We characterized the properties and functional roles of voltage-dependent potassium channels in the dendrites of Purkinje neurons studied in rat cerebellar slices. Using outside-out patches formed ≤250 μm away from the soma, we found that depolarization-activated potassium channels were present at high density throughout the dendritic tree. Currents required relatively large depolarizations for activation (midpoint, approximately - 10 mV), had rapid activation and deactivation kinetics, and inactivated partially (20-70% over 200 msec) with both fast (time constant, 15-20 msec) and slow (300-400 msec) components. Inactivating and noninactivating components were both blocked potently by external tetraethylammonium (half-block by 150 μM) and 4-aminopyridine (half-block by 110 μM). The voltage dependence, kinetics, and pharmacology suggest a predominant contribution by Kv3 family subunits, and immunocytochemical experiments showed staining for both Kv3.3 and Kv3.4 subunits in the dendritic tree. In the proximal dendrite, potassium channels were activated by passively spread sodium spikes recorded at the same position, and experiments using dual recordings showed that the channels serve to actively dampen back-propagation of somatic sodium spikes. In more distal dendrites, potassium currents were activated by voltage waveforms taken from climbing fiber responses, suggesting that they help shape these responses as well. The requirement for large depolarizations allows dendritic Kv3 channels to shape large depolarizing events while not disrupting spatial and temporal summation of smaller excitatory postsynaptic potentials.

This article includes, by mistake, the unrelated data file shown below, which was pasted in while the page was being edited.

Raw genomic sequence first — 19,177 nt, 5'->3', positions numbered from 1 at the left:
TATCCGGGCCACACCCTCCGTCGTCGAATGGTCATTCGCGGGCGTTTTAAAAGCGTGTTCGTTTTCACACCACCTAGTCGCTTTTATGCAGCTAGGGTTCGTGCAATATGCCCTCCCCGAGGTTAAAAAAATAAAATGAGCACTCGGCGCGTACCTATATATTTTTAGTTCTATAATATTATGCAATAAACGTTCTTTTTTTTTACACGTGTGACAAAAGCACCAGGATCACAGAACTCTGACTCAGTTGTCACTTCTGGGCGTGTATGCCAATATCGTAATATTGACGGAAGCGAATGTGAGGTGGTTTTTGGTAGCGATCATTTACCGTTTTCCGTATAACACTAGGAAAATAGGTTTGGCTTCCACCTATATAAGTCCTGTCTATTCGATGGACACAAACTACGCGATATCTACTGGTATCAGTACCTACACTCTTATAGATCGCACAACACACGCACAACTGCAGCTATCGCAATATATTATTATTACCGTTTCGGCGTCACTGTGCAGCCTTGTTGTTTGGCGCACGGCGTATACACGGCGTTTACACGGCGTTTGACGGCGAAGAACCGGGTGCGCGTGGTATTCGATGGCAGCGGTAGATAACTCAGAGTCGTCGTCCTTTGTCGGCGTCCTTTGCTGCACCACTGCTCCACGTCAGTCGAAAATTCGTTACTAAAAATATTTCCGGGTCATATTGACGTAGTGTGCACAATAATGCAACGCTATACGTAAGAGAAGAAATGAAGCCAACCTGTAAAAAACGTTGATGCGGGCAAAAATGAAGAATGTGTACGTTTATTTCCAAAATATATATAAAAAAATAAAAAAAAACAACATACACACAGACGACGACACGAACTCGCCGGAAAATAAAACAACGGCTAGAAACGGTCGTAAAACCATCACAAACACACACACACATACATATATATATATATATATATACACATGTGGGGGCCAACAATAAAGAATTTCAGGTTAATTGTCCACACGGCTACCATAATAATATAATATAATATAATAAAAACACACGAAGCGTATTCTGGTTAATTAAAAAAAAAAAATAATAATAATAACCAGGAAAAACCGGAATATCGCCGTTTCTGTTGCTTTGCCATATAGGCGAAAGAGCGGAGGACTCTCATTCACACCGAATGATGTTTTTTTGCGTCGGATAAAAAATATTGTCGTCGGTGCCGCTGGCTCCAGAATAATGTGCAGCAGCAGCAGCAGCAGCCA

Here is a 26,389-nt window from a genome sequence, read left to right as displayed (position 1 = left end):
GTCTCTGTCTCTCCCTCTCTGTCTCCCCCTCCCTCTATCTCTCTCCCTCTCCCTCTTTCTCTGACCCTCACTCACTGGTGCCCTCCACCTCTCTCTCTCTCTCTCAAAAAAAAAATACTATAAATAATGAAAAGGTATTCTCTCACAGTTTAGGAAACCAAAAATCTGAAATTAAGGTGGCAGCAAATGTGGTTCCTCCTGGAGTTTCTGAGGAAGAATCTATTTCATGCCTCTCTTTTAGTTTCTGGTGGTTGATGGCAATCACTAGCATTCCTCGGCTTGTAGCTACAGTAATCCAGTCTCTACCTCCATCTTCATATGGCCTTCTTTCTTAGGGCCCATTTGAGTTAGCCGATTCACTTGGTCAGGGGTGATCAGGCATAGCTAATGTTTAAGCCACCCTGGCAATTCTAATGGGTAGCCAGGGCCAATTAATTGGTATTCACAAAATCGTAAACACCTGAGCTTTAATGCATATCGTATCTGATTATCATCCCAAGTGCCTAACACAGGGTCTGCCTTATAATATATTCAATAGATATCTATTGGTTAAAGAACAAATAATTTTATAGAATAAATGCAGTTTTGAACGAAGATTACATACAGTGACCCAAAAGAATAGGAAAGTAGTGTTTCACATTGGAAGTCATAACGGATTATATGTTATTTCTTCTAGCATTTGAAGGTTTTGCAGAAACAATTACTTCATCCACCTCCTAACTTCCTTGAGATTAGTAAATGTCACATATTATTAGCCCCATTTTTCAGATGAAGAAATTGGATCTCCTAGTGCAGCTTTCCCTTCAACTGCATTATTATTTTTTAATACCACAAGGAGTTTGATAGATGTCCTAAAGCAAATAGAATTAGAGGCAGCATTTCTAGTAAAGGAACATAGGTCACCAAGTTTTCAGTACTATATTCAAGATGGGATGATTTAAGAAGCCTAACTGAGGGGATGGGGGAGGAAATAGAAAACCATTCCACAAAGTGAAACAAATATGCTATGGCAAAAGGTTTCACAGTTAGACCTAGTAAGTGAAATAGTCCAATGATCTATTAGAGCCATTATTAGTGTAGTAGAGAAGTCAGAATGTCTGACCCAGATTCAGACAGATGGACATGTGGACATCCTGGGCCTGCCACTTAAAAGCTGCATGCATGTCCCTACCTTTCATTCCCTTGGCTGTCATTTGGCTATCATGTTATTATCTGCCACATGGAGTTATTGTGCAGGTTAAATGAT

|Original language||English (US)|
|Number of pages||10|
|Journal||Journal of Neuroscience|
|State||Published - Jul 1 2003|
- Climbing fiber
- Purkinje cell
ASJC Scopus subject areas